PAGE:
Is Life Worth Living Before Death?
One of the hazards of living 24/7 surrounded by biblical history, as I do in Nazareth, is its unexpected impact on spirituality the reverse of the famed "Jerusalem effect," in which fervent Christian pilgrims are overwhelmed by the city's intense spiritual atmosphere.
In Nazareth, my office at the Baptist school is 200 yards away from "Mary's well." According to tradition, the Virgin Mary, together with her fellow women of first-century Nazareth, would go there daily to fetch water for the family and touch base on the latest news of the day. My office is also half a mile away from the sites, recognized by ancient tradition, of the holy family's Nazareth home and Joseph's carpentry/masonry shop. My favorite restaurant is in between them.
Most of the world's two billion Christians would count it a once-in-a-lifetime blessing to visit these holy sites. But for those of us who live and have lived for generations in this part of the world, these places become very familiar perhaps even too familiar which can work against healthy Christian spirituality. In our daily lives as Christian inhabitants of Nazareth, living close to the sites that witnessed so many meaningful events goes unnoticed. They become ancient, taken-for-granted monuments.
But there is another complicating factor here. Starting around November and lasting through Easter and Holy Week in the spring, Christian pilgrims by the multitudes are escorted through the top sites from the life of Christ and the early church.
These pilgrims have nary a personal encounter with the contemporary church of living stones everyday saints who maintain the Christian witness in Nazareth, Jerusalem, Bethlehem, and other communities. This further feeds the perception, rightly or wrongly, among the Mideast's Christians (especially Christian youth) that Christianity is mostly about the past and has little to do with their hopes, dreams, and aspirations for bettering their lives.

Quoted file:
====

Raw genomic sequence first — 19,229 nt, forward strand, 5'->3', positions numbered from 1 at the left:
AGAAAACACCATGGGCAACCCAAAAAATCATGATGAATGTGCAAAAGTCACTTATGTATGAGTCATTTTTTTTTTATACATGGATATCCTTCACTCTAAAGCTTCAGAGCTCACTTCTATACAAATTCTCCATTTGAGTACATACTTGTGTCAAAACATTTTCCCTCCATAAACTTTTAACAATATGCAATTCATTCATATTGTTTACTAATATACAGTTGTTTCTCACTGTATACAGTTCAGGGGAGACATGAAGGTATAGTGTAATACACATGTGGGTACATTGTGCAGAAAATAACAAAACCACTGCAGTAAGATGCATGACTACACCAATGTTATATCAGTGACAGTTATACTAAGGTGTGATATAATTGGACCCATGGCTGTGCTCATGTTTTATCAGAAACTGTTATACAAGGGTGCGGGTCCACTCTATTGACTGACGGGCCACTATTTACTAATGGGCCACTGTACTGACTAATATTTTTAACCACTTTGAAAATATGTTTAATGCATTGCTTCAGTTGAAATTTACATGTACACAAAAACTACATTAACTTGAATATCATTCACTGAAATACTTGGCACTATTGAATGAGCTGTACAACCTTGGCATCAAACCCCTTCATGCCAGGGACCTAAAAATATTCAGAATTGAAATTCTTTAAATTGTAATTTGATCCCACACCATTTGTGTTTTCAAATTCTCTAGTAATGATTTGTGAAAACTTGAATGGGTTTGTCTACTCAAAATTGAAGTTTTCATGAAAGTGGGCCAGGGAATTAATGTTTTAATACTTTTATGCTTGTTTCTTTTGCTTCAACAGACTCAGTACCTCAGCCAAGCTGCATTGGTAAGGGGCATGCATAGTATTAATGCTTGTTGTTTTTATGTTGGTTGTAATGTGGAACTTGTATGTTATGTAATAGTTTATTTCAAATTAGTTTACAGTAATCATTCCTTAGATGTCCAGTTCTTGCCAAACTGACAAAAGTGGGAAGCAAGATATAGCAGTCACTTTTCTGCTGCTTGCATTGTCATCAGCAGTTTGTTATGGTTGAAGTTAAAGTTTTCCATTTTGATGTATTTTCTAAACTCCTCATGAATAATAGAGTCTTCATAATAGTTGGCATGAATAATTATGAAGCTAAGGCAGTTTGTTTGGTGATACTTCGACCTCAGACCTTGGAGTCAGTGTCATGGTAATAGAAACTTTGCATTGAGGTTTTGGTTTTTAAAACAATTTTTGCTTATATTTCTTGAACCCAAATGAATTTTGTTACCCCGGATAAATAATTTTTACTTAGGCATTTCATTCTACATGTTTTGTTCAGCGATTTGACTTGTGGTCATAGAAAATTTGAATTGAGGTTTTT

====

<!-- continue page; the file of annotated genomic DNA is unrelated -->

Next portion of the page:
Even in this great and festive season of Christmas (Dec. 25 in the West), Orthodox Christmas (Jan. 7), and Epiphany (Jan. 6 this year), we Christians must not avoid looking at the realities of the Middle East in 2008. If we understand Israel, Palestine, and the entire Middle East only through the lens of historic Christianity or the passionate rhetoric of end-times prophesies, we will lose out.
Examining the plight of Christians in Bethlehem, Jerusalem, Nazareth, Gaza, and elsewhere means evaluating their conditions and challenges. And we must do that assessment in light of the divine events that the Gospels chronicle so faithfully. This benefits the global church as well as the Middle Eastern church.
I have the privilege to write freely from my location in Nazareth, a thing most fellow Christians cannot do. My conviction is that the global Christian community is not sufficiently aware of the pressures and difficulties that everyday life holds for Middle Eastern Christians. David Aikman's recent article in Christianity Today, "Suffocating the Faithful," did an excellent job of reminding American Christians of the dwindling community of Christians in the Middle East.
Our reality is the hardest thing to admit the Holy Land has become a curse for many of its inhabitants, especially but not only for Christians. We need to convince these people that there is a life worth living before death.
One way forward is a fresh understanding of the incarnation of Jesus as one continuous story leading from Christmas, through Epiphany, eventually to Easter. The celebrations of these events often seem to compete with each other. Easter in the Middle Eastern tradition is called "The Big Feast." This necessarily means that the other feast (Christmas) is of lesser importance.